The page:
Sedentary behaviors, those that involve sitting and low levels of energy expenditure, have been associated with several adverse cardiometabolic effects. This study evaluated the chronic effects of a combined circuit weight interval training (CWIT) on physical fitness, quality of life, and heart rate variability (HRV), and compared the effects of CWIT-induced autonomic adaptations on different postures in adult sedentary workers. Twenty-seven sedentary workers (age 36.9 ± 9.2 years old, 13 men and 14 women) were divided into two groups: control, who continued their sedentary behavior, and experimental, who were submitted to a CWIT for 12 weeks, completing two ~40 min sessions per week. Monitoring of 8th, 16th, and 24th sessions revealed a moderate training load during sessions. Participants exhibited an improved aerobic capacity (VO2max, 34.03 ± 5.36 vs. 36.45 ± 6.05 mL/kg/min, p < 0.05) and flexibility (22.6 ± 11.4 vs. 25.3 ± 10.1 cm, p < 0.05) after the training period. In addition, they showed greater quality of life scores. However, the CWIT did not change body composition. Interestingly, more HRV parameters were improved in the seated position. The CWIT used in the current study was associated with improvements in several fitness and quality of life parameters, as well as in cardiac autonomic control of HR in adult sedentary workers. Examination of different body positions when evaluating changes in HRV appears to be a relevant aspect to be considered in further studies. Future randomized controlled trials (RCTs) with larger samples of both sexes should confirm these promising results. Full article
(This article belongs to the Special Issue Exercise and Sport in Stressful Conditions and Environments)
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Article
Heat Acclimation Following Heat Acclimatization Elicits Additional Physiological Improvements in Male Endurance Athletes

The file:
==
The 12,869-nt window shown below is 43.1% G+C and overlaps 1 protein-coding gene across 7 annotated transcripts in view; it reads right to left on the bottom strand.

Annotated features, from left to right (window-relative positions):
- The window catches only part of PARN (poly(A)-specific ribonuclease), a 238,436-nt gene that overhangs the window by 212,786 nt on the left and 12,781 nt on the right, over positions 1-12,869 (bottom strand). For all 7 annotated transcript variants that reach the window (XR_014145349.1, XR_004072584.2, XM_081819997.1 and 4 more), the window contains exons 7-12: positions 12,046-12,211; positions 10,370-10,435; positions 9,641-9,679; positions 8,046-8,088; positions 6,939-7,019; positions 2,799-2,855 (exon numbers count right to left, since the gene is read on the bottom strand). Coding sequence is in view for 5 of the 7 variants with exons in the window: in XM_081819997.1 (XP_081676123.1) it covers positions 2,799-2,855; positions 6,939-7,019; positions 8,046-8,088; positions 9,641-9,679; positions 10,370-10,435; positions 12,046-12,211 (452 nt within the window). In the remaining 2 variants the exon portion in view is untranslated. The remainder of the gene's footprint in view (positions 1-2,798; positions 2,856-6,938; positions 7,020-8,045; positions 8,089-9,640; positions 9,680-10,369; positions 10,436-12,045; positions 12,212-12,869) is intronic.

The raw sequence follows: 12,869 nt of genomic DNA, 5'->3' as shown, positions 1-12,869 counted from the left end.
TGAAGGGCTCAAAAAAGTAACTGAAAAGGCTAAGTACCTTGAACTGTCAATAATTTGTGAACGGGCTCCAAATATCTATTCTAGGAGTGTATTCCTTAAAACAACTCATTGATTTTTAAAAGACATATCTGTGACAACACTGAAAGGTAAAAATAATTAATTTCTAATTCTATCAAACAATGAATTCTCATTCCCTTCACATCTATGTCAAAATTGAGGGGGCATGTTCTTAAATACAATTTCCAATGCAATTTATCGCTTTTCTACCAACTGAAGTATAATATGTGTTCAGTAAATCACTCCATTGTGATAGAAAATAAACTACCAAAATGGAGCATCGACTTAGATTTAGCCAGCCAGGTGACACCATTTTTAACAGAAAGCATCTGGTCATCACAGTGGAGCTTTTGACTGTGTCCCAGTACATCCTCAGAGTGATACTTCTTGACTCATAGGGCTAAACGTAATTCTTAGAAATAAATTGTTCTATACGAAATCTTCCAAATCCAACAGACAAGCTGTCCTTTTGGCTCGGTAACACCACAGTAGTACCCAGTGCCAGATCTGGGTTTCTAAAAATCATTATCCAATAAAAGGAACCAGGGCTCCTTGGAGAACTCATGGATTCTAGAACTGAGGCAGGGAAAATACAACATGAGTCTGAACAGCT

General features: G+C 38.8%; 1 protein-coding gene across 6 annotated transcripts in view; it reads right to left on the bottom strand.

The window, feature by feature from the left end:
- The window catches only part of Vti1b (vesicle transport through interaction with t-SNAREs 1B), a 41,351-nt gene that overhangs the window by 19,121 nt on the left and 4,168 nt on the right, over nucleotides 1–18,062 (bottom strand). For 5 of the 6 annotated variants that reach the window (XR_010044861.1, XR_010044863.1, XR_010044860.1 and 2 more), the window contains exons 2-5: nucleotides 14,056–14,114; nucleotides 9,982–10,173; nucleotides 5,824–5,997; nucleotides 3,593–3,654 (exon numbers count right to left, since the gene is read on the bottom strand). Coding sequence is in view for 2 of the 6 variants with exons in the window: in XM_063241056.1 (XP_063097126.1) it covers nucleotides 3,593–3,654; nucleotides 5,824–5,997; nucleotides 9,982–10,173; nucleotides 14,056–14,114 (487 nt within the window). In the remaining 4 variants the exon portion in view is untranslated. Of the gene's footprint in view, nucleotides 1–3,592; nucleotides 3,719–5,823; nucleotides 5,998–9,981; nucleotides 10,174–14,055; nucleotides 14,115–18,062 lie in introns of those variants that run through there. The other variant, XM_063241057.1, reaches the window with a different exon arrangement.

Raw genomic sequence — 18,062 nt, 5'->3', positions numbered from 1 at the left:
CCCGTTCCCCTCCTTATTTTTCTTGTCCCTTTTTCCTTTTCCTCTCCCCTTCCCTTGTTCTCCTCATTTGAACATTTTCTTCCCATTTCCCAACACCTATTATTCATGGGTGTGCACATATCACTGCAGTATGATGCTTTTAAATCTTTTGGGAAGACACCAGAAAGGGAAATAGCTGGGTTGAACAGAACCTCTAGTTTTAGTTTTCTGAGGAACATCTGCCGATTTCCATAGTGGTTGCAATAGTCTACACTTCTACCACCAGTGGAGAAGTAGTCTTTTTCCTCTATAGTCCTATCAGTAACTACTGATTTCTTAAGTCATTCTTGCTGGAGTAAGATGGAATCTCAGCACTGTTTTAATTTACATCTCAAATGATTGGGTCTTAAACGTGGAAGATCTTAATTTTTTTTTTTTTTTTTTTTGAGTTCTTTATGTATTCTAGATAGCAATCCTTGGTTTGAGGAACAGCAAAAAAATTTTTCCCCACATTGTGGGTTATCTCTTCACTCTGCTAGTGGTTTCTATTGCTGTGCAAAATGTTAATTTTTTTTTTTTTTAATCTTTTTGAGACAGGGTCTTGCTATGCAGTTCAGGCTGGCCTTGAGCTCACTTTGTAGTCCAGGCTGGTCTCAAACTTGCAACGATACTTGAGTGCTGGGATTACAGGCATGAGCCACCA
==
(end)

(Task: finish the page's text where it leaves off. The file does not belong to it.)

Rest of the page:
Int. J. Environ. Res. Public Health 2021, 18(8), 4366; https://doi.org/10.3390/ijerph18084366 - 20 Apr 2021
Cited by 3 | Viewed by 1041
Abstract
The purpose of this study was to assess the effectiveness of heat acclimatization (HAz) followed by heat acclimation (HA) on physiological adaptations. 25 male endurance athletes (age 36 ± 12 y, height 178.8 ± 6.39 cm, body mass 73.03 ± 8.97 kg, and [...] Read more.
The purpose of this study was to assess the effectiveness of heat acclimatization (HAz) followed by heat acclimation (HA) on physiological adaptations. 25 male endurance athletes (age 36 ± 12 y, height 178.8 ± 6.39 cm, body mass 73.03 ± 8.97 kg, and VO2peak 57.5 ± 7.0 mL·kg−1·min−1) completed HAz and HA. HAz was 3 months of self-directed summer training. In the laboratory, a 5-day HA prescribed exercise to target a hyperthermic zone (HZHA) of Trec between 38.50 and 39.75 °C for 60 min. Exercise trials were 60 min of running (59% ± 2% VO2peak) in an environmental chamber (wet bulb globe temperature 29.53 ± 0.63 °C) and administered at: baseline, post-HAz, and post-HAz+HA. Measured variables included internal body temperature (Trec), heart rate (HR), and sweat rate (SR). Repeated measure ANOVAs and post hoc comparisons were used to assess statistically significant (p < 0.05) differences. Trec was lower post-HAz+HA (38.03 ± 0.39 °C) than post-HAz (38.25 ± 0.42 °C, p = 0.009) and baseline (38.29 ± 0.37 °C, p = 0.005). There were no differences between baseline and post-HAz (p = 0.479) in Trec. HR was lower post-HAz (143 ± 12 bpm, p = 0.002) and post-HAz+HA (134 ± 11 bpm, p < 0.001) than baseline (138 ± 14 bpm). HR was lower post-HAz+HA than post-HAz (p = 0.013). SR was higher post-HAz+HA (1.93 ± 0.47 L·h−1) than post-HAz (1.76 ± 0.43 L·h−1, p = 0.027). Combination HAz and HA increased physiological outcomes above HAz. This method can be used to improve performance and safety in addition to HAz alone. Full article